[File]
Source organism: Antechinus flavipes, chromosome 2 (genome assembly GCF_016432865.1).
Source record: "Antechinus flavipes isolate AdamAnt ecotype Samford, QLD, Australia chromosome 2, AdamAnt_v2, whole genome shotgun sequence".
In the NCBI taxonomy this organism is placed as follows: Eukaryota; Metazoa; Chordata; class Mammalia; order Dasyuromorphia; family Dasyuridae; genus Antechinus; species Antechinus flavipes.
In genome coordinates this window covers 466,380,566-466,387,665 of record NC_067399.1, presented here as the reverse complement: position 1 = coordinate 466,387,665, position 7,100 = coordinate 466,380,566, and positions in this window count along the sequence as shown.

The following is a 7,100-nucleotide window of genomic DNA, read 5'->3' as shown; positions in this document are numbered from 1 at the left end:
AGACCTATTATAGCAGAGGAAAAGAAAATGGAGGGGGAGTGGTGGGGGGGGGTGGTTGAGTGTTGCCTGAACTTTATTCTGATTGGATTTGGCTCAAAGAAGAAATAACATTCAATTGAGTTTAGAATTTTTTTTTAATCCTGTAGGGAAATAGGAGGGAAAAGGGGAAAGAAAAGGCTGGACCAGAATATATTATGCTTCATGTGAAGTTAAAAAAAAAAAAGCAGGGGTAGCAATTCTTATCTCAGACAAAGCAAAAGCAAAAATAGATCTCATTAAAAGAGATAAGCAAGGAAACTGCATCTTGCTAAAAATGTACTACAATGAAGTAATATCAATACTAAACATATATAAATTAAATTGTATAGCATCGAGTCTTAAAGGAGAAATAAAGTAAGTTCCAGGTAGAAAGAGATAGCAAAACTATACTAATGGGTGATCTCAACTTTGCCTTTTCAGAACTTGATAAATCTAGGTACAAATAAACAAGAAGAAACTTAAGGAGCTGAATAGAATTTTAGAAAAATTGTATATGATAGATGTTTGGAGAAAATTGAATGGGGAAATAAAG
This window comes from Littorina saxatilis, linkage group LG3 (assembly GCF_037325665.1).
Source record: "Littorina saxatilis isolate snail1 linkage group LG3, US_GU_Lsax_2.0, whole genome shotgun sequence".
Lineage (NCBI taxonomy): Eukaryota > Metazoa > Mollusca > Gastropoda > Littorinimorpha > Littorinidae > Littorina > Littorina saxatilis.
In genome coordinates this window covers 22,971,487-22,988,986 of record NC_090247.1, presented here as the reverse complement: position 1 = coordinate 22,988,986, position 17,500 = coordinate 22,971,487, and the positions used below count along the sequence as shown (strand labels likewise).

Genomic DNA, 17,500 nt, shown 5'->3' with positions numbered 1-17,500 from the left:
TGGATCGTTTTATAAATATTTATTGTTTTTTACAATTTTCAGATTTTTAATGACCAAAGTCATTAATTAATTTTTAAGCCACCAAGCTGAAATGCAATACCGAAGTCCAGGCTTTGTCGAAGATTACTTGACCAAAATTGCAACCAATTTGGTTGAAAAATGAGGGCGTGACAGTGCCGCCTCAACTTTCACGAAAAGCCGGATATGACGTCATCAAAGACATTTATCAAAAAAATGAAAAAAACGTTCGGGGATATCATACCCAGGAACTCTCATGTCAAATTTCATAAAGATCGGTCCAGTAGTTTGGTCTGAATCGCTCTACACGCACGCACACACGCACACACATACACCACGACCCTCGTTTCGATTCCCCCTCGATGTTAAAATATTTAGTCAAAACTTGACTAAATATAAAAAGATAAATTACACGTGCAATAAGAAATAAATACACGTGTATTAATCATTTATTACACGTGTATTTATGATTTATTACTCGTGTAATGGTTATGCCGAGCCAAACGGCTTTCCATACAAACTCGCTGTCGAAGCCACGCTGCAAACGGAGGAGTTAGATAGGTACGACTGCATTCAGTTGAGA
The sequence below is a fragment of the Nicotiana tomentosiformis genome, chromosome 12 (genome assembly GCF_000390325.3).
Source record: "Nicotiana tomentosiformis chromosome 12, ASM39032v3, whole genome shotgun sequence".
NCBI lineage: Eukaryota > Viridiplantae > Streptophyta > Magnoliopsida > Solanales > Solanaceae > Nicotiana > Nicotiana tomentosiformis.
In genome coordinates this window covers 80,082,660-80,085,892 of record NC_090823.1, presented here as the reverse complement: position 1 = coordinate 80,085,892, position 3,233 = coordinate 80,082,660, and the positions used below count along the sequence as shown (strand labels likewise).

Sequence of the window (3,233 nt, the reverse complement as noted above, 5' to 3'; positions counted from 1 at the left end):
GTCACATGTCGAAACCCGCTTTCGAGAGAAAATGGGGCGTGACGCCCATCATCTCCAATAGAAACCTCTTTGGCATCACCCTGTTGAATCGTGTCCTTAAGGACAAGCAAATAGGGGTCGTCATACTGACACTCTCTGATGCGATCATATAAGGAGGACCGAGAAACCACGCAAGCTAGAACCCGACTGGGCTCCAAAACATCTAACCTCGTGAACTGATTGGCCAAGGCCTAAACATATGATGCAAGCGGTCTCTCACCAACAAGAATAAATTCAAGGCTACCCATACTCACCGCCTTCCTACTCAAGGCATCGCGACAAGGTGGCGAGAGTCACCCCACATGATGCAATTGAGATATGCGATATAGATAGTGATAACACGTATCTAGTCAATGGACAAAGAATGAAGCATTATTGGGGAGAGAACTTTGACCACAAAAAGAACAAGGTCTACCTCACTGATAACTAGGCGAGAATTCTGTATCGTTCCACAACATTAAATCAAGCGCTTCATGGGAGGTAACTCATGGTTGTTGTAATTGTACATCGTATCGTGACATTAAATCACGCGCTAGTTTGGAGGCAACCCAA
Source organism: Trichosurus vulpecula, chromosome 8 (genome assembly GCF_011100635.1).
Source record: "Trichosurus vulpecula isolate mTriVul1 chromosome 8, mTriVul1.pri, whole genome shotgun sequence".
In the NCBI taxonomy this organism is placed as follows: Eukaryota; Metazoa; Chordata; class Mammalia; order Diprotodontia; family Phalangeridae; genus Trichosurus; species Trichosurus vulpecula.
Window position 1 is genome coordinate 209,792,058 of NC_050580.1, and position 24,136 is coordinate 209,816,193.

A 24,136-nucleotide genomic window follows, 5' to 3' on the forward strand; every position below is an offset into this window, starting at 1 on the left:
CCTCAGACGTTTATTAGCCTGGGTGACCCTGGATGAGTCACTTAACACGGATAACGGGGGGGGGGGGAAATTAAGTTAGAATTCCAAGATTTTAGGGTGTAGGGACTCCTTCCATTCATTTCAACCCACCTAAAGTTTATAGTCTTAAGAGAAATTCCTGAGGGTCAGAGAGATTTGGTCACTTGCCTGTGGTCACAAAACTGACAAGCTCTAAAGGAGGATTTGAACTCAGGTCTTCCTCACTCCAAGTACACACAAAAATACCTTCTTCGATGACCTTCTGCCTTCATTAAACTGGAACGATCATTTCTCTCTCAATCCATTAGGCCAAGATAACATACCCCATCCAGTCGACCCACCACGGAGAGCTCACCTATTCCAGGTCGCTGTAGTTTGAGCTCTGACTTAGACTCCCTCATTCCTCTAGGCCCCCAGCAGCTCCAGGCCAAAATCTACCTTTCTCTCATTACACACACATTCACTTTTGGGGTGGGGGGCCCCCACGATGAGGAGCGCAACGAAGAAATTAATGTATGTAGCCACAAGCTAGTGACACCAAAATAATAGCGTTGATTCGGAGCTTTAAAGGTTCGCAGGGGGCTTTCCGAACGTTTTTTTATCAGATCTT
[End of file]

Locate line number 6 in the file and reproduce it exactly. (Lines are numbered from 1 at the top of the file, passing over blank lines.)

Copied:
AGACCTATTATAGCAGAGGAAAAGAAAATGGAGGGGGAGTGGTGGGGGGGGGTGGTTGAGTGTTGCCTGAACTTTATTCTGATTGGATTTGGCTCAAAGAAGAAATAACATTCAATTGAGTTTAGAATTTTTTTTTAATCCTGTAGGGAAATAGGAGGGAAAAGGGGAAAGAAAAGGCTGGACCAGAATATATTATGCTTCATGTGAAGTTAAAAAAAAAAAAGCAGGGGTAGCAATTCTTATCTCAGACAAAGCAAAAGCAAAAATAGATCTCATTAAAAGAGATAAGCAAGGAAACTGCATCTTGCTAAAAATGTACTACAATGAAGTAATATCAATACTAAACATATATAAATTAAATTGTATAGCATCGAGTCTTAAAGGAGAAATAAAGTAAGTTCCAGGTAGAAAGAGATAGCAAAACTATACTAATGGGTGATCTCAACTTTGCCTTTTCAGAACTTGATAAATCTAGGTACAAATAAACAAGAAGAAACTTAAGGAGCTGAATAGAATTTTAGAAAAATTGTATATGATAGATGTTTGGAGAAAATTGAATGGGGAAATAAAG